The Murrays, who are in their mid 70s, had been dealing with Prudential for a number of years, but their account was transferred to a new broker in the late 1990s. Their account documents noted that the couple's primary investment goals were to preserve capital and generate income from their savings, and that always had been the investment approach they'd pursued. The trouble began in 2000, when John Murray retired and needed to roll over a $200,000 lump-sum retirement plan distribution. The Prudential broker suddenly strayed from the couple's investment approach and bought shares in a mutual fund that primarily was invested in risky and highly volatile technology stocks, Bakhtiari said. The Murrays didn't find out about the investment until they received a confirmation statement in the mail. They immediately objected.
"We couldn't believe that she would put us in this," Patricia Murray said. "We explained that our money was in fixed income, and we wanted it to stay that way because, at our ages, if we lose money, we don't have the time to earn it back."
In their complaint, the Murrays said the broker assured them that all was well and that they should stick with the investment. They uneasily agreed, and the value of the fund's shares immediately began to slide.
The breaking point came when the broker bought a similarly risky investment when one of their certificates of deposit matured six months later, the Murrays charged. Again, the couple said, the broker acted without checking with them.
They now had $300,000 in highly speculative investments, and their portfolio, which had gone from being primarily fixed income and conservative, was now 70 percent invested in high-risk stocks, Bakhtiari said. At the same time, technology stocks were dropping, and the value of the risky funds that their broker had purchased on their behalf had been cut in half.
"We listened to her (the broker) because we trusted her," Patricia Murray said. "We were beside ourselves, not knowing who to turn to or what to do."
Bakhtiari said the Murrays came to him with the makings of a winnable case. The investments their broker had purchased were clearly unsuitable for their conservative profile. Their objections to the change in strategy were ignored. They had suffered a sizable loss. And what may be an equally significant element in the alchemy of legal judgments was that the Murrays appeared to be both honest and genuinely offended by what had happened.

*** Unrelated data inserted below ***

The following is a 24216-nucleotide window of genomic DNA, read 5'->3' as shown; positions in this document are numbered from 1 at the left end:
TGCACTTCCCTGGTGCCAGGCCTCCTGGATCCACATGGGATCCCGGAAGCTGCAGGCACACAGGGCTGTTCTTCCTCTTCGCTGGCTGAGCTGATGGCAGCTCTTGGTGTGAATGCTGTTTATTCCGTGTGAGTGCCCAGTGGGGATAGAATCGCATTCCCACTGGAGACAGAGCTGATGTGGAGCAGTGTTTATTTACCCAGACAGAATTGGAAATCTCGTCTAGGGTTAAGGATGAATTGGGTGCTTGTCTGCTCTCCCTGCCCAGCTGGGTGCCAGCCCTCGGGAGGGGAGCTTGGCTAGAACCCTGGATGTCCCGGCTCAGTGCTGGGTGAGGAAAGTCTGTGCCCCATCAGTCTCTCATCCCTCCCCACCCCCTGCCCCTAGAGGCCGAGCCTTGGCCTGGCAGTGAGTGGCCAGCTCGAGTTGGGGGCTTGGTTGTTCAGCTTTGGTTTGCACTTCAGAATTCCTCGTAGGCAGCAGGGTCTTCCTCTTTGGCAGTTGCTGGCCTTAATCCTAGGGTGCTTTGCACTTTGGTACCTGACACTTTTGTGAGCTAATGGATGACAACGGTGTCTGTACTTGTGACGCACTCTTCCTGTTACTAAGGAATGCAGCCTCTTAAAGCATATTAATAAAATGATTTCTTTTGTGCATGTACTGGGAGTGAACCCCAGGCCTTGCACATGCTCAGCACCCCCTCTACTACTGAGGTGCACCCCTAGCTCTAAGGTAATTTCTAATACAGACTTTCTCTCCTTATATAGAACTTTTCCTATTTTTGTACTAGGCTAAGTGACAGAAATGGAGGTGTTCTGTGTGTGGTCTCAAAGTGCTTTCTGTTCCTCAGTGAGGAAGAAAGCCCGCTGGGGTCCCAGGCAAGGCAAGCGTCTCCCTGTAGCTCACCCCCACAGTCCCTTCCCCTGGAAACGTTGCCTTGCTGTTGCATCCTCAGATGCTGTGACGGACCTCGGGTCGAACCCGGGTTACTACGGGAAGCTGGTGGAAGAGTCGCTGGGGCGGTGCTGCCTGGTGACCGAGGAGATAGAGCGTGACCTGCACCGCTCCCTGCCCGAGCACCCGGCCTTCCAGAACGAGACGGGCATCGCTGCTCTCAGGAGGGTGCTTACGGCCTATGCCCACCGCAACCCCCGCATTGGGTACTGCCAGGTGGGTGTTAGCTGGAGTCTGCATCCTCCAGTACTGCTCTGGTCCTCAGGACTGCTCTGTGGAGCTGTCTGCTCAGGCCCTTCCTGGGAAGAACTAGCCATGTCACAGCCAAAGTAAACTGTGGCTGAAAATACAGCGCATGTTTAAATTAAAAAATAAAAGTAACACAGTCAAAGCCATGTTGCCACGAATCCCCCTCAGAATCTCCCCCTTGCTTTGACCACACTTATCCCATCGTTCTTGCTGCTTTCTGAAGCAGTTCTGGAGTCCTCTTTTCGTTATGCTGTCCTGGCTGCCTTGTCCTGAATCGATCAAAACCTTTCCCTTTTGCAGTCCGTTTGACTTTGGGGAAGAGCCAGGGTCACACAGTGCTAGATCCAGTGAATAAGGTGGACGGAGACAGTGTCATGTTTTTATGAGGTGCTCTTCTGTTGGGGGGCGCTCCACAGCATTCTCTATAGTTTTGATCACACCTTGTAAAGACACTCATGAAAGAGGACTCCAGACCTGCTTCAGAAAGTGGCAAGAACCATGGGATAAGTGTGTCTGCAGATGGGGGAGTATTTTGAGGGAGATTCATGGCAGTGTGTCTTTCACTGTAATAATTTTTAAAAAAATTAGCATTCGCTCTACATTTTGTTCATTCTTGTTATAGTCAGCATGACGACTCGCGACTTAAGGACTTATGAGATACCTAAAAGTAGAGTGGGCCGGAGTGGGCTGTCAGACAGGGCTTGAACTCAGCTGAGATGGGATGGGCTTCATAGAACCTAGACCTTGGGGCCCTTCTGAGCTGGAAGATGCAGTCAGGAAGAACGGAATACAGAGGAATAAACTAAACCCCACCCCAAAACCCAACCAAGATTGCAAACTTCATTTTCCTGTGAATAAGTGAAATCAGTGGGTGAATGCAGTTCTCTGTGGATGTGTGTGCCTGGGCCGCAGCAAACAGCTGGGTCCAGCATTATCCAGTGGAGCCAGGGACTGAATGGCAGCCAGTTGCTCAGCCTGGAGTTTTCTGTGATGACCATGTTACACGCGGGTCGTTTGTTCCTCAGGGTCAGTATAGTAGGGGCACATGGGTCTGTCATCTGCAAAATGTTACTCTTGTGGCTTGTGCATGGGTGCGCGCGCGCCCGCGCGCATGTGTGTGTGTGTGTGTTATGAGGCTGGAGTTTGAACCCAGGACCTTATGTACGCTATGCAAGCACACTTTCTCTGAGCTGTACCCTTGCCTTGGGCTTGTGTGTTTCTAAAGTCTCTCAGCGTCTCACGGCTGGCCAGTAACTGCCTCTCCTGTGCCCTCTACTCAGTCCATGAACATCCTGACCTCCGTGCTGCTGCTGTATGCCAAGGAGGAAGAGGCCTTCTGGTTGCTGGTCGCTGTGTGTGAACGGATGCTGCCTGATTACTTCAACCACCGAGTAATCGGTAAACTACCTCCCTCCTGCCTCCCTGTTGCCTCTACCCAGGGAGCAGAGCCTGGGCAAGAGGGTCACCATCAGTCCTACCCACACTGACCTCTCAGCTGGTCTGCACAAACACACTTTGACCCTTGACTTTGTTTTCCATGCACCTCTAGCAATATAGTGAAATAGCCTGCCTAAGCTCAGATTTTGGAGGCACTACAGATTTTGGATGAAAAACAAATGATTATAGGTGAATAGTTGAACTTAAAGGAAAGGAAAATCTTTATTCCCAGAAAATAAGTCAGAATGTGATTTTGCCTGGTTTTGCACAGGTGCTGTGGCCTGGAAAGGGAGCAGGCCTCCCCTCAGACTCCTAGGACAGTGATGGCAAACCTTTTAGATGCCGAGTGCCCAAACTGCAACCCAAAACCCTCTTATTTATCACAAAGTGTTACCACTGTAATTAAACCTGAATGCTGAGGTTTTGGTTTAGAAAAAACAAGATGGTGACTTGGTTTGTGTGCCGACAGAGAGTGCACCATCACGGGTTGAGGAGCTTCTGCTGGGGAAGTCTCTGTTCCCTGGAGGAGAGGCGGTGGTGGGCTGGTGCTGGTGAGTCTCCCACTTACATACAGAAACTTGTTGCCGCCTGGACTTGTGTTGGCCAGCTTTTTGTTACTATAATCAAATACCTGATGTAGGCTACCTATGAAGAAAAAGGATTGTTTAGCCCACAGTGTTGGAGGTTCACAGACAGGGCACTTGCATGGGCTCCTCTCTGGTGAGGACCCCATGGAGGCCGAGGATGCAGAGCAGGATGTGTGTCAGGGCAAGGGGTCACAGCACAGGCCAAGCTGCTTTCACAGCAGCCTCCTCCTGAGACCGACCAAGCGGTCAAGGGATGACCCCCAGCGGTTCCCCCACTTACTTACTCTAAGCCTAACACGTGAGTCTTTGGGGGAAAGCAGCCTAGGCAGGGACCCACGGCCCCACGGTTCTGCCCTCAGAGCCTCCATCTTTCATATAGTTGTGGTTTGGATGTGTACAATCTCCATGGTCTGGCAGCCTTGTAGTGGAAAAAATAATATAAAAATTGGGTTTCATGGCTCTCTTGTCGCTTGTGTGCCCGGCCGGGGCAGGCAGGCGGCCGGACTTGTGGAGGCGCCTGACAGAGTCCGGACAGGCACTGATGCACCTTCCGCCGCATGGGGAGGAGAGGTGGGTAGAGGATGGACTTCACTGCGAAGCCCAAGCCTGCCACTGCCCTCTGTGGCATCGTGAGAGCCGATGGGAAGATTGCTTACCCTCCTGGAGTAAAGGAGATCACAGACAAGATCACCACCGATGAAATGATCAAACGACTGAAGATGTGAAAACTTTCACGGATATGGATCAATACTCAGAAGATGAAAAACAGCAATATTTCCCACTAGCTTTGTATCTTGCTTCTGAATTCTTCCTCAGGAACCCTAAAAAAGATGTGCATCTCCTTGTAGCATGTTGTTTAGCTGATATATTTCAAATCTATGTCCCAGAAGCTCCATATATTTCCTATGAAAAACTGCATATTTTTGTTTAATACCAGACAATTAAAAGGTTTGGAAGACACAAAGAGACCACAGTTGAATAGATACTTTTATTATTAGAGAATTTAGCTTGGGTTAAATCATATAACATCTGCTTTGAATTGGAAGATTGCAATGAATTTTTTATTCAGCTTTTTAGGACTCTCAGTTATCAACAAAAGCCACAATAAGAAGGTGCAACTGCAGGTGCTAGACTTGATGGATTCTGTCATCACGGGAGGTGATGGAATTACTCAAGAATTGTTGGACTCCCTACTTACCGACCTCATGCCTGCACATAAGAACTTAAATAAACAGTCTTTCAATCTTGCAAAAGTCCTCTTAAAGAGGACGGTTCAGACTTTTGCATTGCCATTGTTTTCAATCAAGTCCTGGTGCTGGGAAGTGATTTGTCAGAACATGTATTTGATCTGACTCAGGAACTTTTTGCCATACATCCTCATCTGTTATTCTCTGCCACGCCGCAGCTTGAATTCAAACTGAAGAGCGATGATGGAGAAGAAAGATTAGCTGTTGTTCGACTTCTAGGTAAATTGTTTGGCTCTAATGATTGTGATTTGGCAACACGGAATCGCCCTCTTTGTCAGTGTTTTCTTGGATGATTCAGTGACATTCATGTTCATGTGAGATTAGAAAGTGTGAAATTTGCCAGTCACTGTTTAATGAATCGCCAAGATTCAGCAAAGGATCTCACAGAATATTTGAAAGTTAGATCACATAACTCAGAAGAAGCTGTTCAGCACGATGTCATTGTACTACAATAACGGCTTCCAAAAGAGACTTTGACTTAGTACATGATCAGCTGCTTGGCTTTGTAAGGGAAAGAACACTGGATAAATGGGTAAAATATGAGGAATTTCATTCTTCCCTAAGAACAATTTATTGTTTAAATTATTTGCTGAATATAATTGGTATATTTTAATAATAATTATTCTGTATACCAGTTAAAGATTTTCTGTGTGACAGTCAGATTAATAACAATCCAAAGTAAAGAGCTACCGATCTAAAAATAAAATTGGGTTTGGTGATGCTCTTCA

A spokesman for Prudential Securities declined to comment.
It's not unheard of for investors to win weaker cases, attorneys said, such as when they didn't immediately notice an unsuitable investment or object to it when they did, or when the investors were somewhat less risk-averse. Sometimes investors can win even if they have some risky securities in their portfolio but objected to their broker buying additional volatile investments that threw their asset allocation strategy out of line, said Steven Sherman, a San Francisco securities lawyer.
Investors also can win arbitration cases if they can prove they relied on advice or investment research that had been tainted by the brokerage firm's investment banking relationships. Last year, the biggest Wall Street brokerage firms reached a settlement with regulators over charges that they issued misleading stock research.
The chances of winning a substantial award like the Murrays' drop sharply if the investor participated in the activity that caused the investment loss or allowed the activity to take place. That makes it all the more important to take a realistic look at the losses and chance of success before pursuing a case, Bakhtiari said. The cost of arbitration, though cheaper than going to court, is significant. Unless the losses are fairly large, Bakhtiari said, it's tough to justify the cost of the claim.
Added Sherman, "You rarely get everything you've asked for."
_ Los Angeles Times